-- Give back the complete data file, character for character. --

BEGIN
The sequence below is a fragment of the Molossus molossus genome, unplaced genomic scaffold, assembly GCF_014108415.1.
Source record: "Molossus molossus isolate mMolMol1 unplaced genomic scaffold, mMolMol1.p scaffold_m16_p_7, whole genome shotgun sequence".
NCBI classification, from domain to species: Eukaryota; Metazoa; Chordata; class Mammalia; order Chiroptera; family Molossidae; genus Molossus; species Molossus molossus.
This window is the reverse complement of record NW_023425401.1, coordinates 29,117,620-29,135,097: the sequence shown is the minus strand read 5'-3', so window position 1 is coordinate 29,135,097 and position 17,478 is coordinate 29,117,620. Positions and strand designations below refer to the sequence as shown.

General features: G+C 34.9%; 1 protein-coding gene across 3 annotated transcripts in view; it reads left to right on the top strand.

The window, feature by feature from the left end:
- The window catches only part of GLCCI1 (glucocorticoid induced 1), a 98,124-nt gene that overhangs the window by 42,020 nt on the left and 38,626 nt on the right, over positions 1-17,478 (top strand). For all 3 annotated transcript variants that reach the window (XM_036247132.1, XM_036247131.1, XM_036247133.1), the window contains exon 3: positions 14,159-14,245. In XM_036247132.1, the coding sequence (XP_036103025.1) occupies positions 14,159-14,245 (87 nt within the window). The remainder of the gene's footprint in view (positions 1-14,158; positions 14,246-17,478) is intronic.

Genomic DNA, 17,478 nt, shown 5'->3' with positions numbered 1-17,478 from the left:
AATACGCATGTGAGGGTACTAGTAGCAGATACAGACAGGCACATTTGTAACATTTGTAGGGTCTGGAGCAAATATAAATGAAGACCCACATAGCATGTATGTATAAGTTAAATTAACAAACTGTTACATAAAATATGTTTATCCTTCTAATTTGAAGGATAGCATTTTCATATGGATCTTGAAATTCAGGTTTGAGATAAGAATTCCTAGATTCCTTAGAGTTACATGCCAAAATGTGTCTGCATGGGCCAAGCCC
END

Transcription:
The sequence below is a fragment of the Molossus molossus genome, unplaced genomic scaffold, assembly GCF_014108415.1.
Source record: "Molossus molossus isolate mMolMol1 unplaced genomic scaffold, mMolMol1.p scaffold_m16_p_7, whole genome shotgun sequence".
NCBI classification, from domain to species: Eukaryota; Metazoa; Chordata; class Mammalia; order Chiroptera; family Molossidae; genus Molossus; species Molossus molossus.
This window is the reverse complement of record NW_023425401.1, coordinates 29,117,620-29,135,097: the sequence shown is the minus strand read 5'-3', so window position 1 is coordinate 29,135,097 and position 17,478 is coordinate 29,117,620. Positions and strand designations below refer to the sequence as shown.

General features: G+C 34.9%; 1 protein-coding gene across 3 annotated transcripts in view; it reads left to right on the top strand.

The window, feature by feature from the left end:
- The window catches only part of GLCCI1 (glucocorticoid induced 1), a 98,124-nt gene that overhangs the window by 42,020 nt on the left and 38,626 nt on the right, over positions 1-17,478 (top strand). For all 3 annotated transcript variants that reach the window (XM_036247132.1, XM_036247131.1, XM_036247133.1), the window contains exon 3: positions 14,159-14,245. In XM_036247132.1, the coding sequence (XP_036103025.1) occupies positions 14,159-14,245 (87 nt within the window). The remainder of the gene's footprint in view (positions 1-14,158; positions 14,246-17,478) is intronic.

Genomic DNA, 17,478 nt, shown 5'->3' with positions numbered 1-17,478 from the left:
AATACGCATGTGAGGGTACTAGTAGCAGATACAGACAGGCACATTTGTAACATTTGTAGGGTCTGGAGCAAATATAAATGAAGACCCACATAGCATGTATGTATAAGTTAAATTAACAAACTGTTACATAAAATATGTTTATCCTTCTAATTTGAAGGATAGCATTTTCATATGGATCTTGAAATTCAGGTTTGAGATAAGAATTCCTAGATTCCTTAGAGTTACATGCCAAAATGTGTCTGCATGGGCCAAGCCC